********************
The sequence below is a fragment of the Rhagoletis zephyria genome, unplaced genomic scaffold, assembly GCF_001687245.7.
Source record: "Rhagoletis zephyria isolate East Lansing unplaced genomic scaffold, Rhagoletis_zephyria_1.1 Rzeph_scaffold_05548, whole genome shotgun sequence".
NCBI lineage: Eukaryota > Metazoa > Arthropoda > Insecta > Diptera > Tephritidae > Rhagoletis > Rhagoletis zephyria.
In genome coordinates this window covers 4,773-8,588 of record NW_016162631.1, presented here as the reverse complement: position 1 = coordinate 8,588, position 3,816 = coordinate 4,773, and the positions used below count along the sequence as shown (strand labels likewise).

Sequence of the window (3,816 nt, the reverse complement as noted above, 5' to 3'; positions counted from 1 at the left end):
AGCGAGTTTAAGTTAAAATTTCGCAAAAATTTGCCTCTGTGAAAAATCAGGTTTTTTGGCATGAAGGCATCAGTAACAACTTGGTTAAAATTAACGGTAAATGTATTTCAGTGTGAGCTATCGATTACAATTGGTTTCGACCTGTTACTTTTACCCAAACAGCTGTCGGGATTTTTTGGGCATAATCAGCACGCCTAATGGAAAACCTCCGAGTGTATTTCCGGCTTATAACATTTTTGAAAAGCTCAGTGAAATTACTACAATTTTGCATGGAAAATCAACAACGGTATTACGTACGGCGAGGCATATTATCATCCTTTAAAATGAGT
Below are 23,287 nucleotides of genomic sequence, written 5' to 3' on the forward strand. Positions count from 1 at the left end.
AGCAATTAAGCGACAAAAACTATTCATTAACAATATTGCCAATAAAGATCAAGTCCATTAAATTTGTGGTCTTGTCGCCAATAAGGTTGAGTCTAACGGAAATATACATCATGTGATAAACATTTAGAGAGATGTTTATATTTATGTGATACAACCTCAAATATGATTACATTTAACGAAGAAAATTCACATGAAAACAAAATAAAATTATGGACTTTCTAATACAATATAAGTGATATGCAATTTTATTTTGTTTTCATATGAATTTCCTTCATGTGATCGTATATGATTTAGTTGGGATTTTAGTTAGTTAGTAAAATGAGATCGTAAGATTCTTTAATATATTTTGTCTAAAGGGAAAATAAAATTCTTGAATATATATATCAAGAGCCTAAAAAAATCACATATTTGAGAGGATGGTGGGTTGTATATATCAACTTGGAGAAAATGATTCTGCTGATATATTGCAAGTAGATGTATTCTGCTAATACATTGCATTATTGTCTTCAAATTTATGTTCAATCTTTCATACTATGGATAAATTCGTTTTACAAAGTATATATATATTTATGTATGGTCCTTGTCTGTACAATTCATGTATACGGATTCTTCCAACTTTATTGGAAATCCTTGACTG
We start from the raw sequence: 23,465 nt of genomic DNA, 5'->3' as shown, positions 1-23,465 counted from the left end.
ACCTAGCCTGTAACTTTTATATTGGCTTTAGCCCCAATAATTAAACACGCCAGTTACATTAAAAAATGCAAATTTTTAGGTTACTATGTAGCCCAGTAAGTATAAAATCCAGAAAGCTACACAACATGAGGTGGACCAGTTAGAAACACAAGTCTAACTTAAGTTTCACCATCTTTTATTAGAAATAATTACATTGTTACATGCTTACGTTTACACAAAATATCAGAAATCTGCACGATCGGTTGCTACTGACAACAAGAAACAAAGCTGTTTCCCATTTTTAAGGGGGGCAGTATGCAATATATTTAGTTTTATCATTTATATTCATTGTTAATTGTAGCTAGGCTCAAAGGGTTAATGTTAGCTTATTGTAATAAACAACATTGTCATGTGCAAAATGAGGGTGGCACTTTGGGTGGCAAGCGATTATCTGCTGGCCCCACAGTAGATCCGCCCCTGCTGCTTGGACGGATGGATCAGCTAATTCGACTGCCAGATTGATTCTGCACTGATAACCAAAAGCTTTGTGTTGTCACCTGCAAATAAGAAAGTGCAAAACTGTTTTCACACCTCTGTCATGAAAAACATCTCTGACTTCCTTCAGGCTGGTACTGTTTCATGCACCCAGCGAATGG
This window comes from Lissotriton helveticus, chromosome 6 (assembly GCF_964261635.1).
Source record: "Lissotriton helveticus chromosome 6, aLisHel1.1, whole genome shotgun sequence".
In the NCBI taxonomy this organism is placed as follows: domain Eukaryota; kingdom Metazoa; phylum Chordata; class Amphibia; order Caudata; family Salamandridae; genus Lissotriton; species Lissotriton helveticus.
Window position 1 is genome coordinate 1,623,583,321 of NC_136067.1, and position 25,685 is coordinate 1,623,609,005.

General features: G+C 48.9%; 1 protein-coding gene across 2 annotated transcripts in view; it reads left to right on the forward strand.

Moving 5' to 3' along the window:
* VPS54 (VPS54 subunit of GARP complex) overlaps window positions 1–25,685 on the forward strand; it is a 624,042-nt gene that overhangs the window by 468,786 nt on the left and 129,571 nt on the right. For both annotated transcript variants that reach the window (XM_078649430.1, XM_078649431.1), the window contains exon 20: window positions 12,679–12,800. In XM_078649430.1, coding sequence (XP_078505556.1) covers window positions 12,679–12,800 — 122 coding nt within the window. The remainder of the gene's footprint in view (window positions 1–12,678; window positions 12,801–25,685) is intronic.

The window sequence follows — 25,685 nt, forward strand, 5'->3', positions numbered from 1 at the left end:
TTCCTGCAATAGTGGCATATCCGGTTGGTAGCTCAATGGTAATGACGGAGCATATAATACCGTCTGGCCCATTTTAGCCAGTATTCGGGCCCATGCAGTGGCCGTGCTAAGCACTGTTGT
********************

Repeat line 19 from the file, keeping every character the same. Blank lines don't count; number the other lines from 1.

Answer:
TTCCTGCAATAGTGGCATATCCGGTTGGTAGCTCAATGGTAATGACGGAGCATATAATACCGTCTGGCCCATTTTAGCCAGTATTCGGGCCCATGCAGTGGCCGTGCTAAGCACTGTTGT